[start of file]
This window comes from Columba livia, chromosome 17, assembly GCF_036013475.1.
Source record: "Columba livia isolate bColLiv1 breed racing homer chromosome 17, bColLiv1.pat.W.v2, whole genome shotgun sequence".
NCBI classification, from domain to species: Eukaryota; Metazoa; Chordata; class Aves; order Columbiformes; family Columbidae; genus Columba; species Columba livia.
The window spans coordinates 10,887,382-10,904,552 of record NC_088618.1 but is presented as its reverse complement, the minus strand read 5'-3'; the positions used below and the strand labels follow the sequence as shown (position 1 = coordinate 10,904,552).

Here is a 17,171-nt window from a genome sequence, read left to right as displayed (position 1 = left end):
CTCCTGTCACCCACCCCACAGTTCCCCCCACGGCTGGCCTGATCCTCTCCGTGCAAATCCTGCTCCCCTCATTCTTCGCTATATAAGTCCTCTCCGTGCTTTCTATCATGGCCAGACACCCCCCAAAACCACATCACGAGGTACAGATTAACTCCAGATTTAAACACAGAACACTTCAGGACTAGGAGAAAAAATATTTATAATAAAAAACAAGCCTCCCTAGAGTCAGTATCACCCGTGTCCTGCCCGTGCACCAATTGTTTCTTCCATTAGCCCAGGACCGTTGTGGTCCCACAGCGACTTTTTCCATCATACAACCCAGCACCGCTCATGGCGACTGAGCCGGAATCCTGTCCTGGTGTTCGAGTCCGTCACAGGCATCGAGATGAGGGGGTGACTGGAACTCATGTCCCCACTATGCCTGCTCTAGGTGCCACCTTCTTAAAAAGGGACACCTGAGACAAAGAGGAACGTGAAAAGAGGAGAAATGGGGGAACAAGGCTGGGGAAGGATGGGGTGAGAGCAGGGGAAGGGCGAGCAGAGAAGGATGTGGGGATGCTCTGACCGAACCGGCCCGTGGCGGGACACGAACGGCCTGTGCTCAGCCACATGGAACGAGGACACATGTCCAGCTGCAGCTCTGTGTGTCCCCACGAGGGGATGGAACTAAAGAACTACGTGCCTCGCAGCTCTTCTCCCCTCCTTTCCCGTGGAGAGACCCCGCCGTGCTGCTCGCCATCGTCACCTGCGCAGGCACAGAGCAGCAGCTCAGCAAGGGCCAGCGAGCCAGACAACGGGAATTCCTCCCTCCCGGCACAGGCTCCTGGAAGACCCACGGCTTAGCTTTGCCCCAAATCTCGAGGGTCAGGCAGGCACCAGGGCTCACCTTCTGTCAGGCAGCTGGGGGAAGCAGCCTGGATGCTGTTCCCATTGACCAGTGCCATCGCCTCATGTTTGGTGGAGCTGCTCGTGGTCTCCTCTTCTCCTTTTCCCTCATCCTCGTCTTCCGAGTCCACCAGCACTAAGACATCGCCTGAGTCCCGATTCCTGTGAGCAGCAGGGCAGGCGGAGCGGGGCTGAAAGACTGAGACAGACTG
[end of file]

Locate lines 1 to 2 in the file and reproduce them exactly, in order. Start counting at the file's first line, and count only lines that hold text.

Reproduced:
This window comes from Columba livia, chromosome 17, assembly GCF_036013475.1.
Source record: "Columba livia isolate bColLiv1 breed racing homer chromosome 17, bColLiv1.pat.W.v2, whole genome shotgun sequence".